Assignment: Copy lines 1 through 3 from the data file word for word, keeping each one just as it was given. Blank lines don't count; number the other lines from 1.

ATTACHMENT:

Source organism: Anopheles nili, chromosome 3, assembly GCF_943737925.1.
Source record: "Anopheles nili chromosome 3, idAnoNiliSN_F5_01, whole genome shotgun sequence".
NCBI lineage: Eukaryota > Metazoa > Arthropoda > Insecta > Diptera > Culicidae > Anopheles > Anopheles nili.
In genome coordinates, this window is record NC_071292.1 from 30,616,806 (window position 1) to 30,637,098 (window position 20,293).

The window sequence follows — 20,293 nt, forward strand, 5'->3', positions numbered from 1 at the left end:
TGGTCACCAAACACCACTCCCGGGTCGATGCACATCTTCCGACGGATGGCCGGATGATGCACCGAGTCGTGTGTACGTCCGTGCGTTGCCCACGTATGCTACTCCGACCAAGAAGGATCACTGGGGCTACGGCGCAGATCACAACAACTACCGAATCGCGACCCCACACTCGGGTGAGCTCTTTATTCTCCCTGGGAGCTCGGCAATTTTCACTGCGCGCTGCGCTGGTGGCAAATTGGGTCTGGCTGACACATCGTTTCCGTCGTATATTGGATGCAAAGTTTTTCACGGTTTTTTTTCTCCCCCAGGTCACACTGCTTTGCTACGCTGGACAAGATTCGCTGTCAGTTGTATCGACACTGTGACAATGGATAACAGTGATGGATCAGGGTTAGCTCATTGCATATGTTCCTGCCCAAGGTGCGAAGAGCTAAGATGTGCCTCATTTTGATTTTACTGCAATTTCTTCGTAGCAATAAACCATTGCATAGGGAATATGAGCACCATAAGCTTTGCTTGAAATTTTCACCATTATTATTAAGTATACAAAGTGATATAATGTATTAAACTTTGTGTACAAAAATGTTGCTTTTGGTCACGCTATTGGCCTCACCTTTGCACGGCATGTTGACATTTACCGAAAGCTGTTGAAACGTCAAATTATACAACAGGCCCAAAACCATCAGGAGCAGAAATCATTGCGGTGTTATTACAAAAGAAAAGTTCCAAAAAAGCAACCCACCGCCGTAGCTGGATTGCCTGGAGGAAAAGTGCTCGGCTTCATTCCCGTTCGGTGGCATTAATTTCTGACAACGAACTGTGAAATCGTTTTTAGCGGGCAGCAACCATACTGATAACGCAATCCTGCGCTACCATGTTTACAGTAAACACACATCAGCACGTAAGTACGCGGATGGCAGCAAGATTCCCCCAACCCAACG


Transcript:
Source organism: Anopheles nili, chromosome 3, assembly GCF_943737925.1.
Source record: "Anopheles nili chromosome 3, idAnoNiliSN_F5_01, whole genome shotgun sequence".
NCBI lineage: Eukaryota > Metazoa > Arthropoda > Insecta > Diptera > Culicidae > Anopheles > Anopheles nili.